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la-vida-de-las-flores-ciencia-recreativa_leading

"La vida de las flores" from La ciencia recreativa (1871-73)

(Image courtesy of The British Library)

This image is taken from the Botany volume of José Joaquín Arriaga’s La ciencia recreativa. While the publication was aimed at children and the working classes, as stated on the cover page, another target audience was the women of Mexico. Botany appears to be the province of women, and Arriaga dedicates this volume to his wife, Guadalupe Ponce de León de Arriaga, his “amante y tierna compañera.” The volume is quite unique in its presentation of a foldable colour illustration of a bouquet of flowers.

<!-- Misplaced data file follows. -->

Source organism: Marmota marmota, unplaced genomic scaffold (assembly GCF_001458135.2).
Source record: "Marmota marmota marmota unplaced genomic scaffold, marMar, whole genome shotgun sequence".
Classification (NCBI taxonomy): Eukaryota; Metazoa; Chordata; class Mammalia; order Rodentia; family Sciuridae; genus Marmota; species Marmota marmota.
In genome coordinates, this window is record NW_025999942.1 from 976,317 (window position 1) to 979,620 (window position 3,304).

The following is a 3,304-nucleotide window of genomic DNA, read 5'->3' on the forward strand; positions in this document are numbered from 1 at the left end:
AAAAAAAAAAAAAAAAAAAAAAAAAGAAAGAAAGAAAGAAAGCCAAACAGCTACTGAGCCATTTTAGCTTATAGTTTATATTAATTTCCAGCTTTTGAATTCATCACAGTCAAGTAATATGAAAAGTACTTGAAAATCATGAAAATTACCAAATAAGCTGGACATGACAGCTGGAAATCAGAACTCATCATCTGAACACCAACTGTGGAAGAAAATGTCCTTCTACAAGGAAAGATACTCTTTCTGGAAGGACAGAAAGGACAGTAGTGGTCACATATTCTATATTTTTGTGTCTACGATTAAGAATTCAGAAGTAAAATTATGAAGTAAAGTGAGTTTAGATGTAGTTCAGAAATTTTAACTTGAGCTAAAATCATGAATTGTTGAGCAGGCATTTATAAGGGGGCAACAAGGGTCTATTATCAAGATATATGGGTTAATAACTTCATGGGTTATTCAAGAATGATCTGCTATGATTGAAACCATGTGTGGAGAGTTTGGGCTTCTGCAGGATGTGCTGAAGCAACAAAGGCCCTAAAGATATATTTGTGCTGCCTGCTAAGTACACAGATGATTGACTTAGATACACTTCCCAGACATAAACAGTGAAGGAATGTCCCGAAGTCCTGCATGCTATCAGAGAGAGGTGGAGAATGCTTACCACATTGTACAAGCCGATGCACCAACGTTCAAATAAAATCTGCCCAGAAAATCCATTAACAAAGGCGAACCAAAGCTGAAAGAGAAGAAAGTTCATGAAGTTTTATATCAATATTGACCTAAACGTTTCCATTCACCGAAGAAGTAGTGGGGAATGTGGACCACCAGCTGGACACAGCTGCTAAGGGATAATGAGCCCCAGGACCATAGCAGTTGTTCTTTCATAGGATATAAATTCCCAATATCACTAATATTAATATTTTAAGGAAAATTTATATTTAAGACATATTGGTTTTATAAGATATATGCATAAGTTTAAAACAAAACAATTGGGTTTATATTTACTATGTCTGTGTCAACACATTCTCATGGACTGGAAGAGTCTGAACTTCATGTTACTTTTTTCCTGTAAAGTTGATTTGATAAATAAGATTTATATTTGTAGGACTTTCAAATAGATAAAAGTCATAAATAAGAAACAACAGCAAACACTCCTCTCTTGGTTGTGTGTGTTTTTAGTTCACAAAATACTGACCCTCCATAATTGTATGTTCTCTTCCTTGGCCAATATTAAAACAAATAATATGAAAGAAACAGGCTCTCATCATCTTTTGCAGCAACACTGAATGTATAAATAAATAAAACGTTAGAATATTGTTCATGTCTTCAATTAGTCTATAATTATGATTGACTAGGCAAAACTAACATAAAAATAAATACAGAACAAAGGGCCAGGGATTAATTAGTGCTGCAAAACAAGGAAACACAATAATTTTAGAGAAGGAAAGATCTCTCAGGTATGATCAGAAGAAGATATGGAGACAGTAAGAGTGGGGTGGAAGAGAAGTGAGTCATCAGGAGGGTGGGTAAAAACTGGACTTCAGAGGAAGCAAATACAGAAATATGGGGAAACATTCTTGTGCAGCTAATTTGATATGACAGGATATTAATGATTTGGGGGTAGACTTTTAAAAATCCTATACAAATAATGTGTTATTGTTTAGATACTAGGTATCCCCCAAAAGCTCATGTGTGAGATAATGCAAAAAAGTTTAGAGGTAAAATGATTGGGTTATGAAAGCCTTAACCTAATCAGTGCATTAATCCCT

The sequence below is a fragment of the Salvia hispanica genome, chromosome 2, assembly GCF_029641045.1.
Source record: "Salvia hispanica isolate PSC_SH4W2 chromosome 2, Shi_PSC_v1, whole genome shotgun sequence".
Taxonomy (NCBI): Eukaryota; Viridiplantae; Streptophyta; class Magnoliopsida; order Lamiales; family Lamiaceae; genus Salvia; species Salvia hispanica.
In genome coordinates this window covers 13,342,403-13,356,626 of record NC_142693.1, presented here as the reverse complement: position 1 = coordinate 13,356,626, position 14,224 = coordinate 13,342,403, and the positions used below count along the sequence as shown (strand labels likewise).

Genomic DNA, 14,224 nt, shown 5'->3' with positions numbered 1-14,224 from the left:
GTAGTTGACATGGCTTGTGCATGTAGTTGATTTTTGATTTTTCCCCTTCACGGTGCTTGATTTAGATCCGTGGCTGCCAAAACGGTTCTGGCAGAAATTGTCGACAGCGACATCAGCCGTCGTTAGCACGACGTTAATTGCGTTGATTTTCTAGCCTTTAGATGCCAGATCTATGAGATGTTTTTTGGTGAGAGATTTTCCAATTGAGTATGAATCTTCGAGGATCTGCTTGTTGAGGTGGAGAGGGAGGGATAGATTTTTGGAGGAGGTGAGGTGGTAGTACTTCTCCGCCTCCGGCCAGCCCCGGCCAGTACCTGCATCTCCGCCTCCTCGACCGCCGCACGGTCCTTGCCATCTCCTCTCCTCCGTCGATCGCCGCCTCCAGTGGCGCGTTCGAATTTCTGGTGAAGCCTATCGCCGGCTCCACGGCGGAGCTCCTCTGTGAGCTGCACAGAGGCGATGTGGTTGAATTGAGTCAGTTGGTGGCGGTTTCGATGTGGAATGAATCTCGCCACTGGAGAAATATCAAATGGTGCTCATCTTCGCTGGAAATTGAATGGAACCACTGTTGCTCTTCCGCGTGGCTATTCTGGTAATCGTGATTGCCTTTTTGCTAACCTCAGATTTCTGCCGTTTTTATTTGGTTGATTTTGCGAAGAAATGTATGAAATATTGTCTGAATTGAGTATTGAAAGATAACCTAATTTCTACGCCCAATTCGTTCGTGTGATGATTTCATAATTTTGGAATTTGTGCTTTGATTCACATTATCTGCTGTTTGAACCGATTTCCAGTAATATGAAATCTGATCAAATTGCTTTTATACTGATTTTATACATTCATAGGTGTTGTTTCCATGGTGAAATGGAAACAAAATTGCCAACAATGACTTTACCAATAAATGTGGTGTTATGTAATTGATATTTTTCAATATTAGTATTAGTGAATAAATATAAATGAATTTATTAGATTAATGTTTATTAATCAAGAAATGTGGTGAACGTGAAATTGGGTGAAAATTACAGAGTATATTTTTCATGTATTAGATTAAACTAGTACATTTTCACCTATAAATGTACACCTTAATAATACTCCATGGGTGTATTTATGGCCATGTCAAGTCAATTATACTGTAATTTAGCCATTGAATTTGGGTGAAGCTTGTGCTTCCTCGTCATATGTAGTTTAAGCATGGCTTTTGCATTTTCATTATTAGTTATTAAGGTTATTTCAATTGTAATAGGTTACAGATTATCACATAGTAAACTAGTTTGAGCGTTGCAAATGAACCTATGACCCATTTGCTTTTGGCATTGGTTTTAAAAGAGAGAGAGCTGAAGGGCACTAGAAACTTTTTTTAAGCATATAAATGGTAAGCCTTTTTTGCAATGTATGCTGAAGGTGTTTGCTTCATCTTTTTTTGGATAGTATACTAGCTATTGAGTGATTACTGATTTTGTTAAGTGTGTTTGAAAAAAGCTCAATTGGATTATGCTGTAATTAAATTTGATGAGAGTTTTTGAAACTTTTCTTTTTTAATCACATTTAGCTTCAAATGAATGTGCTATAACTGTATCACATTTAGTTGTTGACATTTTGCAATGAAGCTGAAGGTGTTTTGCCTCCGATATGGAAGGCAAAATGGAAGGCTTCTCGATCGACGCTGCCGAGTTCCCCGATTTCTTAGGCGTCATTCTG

Women and children had been target audiences for Western popular science publications from the genre’s inception. One early example, as science historian Bernard Lightman notes, is John Newberry’s Tom Telescope’s Newtonian System of Philosophy, adapted to the capacities of young gentlemen and ladies (1761). Later, in the early eighteenth century, authors like the science writer Mary Sommerville wrote stories in which a given topic was discussed between different interlocutors, often women or children. Arriaga’s chosen format in La ciencia recreativa took on this air of familiarity to discuss scientific matters, illustrating a link between unspecialized knowledge and the domestic sphere. 

Text: María del Pilar Blanco

Artist unknown
“La vida de las floresLa ciencia recreativa (José Joaquín Arriaga), 1871-73